Richfield High School’s graduating seniors got one last round of advice June 9 as they prepared to commence life as adults.
The class of 2017 walked out the doors of the Minneapolis Convention Center as high school graduates armed with a clean slate and a world of opportunity, Assistant Superintendent Leadriane Roby reminded the students in their final minutes as a captive audience of high-schoolers.
Students who underperformed in high school can excel in college, and those who underperform in college can still make a difference in the workforce, Roby said.
“It’s about what type of employee, colleague, person you are,” she said.
Success in life, though, is a personal concept, taking all variety of forms, Roby continued.
“You can’t judge it for others, and don’t let others judge it for you,” she said.
The graduates heard from peers at the lectern, too. After helping lead a student walkout two weeks earlier to protest the state of race relations in school, Lary Lopez remained firm enough in administrators’ good graces that he was allowed to address his classmates.
He was one of the more active students at Richfield High School, Assistant Principal Eric Paulson noted as he introduced Lopez.
“He was part of probably more than half the clubs in Richfield,” including DECA, theater and GLOW (Gay Lesbian or Whatever), Paulson noted.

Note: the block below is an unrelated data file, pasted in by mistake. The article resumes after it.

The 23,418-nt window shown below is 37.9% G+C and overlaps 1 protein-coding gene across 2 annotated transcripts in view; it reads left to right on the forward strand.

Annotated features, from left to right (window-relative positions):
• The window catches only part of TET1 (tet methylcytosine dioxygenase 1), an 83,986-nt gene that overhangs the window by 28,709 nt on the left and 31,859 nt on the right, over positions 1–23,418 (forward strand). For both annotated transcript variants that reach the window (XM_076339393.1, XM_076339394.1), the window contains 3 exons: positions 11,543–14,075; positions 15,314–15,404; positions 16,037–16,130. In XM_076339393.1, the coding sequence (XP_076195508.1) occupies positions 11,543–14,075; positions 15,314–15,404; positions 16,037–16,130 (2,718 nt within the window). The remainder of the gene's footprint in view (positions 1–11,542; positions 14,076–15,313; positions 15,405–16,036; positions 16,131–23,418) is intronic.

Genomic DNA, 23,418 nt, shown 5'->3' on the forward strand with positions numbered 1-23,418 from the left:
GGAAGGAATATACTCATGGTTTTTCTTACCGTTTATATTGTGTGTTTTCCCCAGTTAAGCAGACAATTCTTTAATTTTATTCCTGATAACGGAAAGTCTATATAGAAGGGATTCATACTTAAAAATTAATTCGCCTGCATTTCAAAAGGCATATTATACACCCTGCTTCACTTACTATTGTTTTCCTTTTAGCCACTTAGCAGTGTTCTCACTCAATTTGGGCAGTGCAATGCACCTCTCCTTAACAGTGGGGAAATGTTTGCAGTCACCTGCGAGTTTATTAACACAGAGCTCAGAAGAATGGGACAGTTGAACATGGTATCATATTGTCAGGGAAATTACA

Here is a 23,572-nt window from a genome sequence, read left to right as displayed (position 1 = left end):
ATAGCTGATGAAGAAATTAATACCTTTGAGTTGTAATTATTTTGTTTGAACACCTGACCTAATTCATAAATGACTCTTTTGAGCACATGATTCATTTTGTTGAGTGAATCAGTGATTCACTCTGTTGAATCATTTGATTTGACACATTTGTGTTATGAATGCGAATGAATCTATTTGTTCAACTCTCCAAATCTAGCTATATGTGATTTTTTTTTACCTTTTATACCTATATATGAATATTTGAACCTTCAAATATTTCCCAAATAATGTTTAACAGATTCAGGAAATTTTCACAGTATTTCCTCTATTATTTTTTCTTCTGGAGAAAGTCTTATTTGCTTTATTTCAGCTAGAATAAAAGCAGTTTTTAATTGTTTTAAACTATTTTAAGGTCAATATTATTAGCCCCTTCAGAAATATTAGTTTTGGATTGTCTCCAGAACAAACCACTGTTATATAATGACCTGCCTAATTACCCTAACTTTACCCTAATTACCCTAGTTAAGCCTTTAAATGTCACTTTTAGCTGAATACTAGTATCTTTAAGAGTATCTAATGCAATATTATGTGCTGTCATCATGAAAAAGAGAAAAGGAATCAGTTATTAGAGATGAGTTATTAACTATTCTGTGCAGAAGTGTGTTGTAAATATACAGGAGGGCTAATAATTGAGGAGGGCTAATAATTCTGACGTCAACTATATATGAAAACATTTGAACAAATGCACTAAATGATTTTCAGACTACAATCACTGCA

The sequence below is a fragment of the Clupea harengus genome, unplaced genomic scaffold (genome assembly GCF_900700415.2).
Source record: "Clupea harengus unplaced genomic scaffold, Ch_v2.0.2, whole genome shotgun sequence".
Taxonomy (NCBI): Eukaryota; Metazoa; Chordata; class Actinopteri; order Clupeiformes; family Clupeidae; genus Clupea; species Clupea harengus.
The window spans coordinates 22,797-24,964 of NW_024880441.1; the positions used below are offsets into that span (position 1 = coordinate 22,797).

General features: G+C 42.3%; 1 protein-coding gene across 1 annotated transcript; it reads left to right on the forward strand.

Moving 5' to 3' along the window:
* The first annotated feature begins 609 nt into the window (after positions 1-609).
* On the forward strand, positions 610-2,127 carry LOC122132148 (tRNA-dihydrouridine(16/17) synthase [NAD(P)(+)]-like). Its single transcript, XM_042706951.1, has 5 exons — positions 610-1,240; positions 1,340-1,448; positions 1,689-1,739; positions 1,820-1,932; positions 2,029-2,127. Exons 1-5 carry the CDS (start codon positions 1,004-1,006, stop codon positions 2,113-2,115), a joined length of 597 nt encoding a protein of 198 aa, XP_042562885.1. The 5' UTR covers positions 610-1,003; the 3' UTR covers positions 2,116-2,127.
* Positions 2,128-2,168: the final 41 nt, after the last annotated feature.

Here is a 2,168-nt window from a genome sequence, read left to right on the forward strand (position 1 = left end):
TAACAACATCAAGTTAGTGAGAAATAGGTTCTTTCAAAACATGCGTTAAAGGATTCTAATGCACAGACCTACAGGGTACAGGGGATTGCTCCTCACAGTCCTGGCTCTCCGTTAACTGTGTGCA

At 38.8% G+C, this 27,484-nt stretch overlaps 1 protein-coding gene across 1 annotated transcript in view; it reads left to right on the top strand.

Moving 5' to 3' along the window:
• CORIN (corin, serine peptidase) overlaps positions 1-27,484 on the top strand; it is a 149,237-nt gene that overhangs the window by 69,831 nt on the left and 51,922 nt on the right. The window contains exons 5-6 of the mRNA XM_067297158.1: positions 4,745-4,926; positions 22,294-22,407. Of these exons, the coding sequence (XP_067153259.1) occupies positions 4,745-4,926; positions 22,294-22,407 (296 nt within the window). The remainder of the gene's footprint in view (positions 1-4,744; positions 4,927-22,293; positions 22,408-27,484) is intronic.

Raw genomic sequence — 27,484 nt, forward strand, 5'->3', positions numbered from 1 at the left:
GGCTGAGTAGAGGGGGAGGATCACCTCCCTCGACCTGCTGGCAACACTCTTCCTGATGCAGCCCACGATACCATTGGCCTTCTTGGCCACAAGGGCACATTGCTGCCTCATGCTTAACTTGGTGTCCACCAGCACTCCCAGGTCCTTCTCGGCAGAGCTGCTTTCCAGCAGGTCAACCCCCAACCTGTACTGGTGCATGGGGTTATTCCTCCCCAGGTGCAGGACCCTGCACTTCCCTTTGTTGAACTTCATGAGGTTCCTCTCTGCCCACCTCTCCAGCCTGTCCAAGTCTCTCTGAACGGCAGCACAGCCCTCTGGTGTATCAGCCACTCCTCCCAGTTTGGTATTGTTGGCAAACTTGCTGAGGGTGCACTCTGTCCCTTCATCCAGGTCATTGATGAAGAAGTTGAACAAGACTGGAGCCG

Graduating without the presence of his parents, who were deported to Mexico, Lopez offered his resulting perspective on life.
“In this life it doesn’t matter what we own or how expensive something is,” he said. “That’s never going to matter. What really does matter in our lives are the people around us – our friends and family, our teachers, even our enemies.”
Finding the individuals who matter is “what the next portion of our lives are for, to really find ourselves and find the people who really do care for us,” Lopez said.
Richfield’s other student commencement speaker, Kyle Odefey, told classmates about his own loss, his mother having succumbed to colon cancer. He recounted how he struggled with grief and sorrow until gaining the sense of control that he was trying to pass along to his classmates.
In that sense, Odefey, a distinguished member of the Richfield theater program and a budding filmmaker, compared living life to writing a movie.
“We aren’t the movie itself. That’s what I think many of us get wrong. Instead, we are actually the script, the part of the movie we don’t get to see,” Odefey said.
Whatever their exploits, graduates should know they won’t impress everyone, not that they shouldn’t strive, Principal Latanya Daniels told them.
“Work hard and be great,” she urged. “Not everyone will like you or your social media posts, but you will live, and you will be stronger and more resilient as a result of it.”
Like Roby, Odefey reminded his classmates of the blank pages lying before them.
“Guess what,” Odefey told his classmates on their last day together. “Today is the day when we begin a new scene.
“ … You are in complete control of it, so make it the best script ever. Make it one with twists and turns. Make it with love and romance. Make it daring and courageous. But most importantly, make it yours, because one day somebody might take the script you’ve written and turn it into a movie.”
Contact Andrew Wig at [email protected] or follow him on Twitter @RISunCurrent.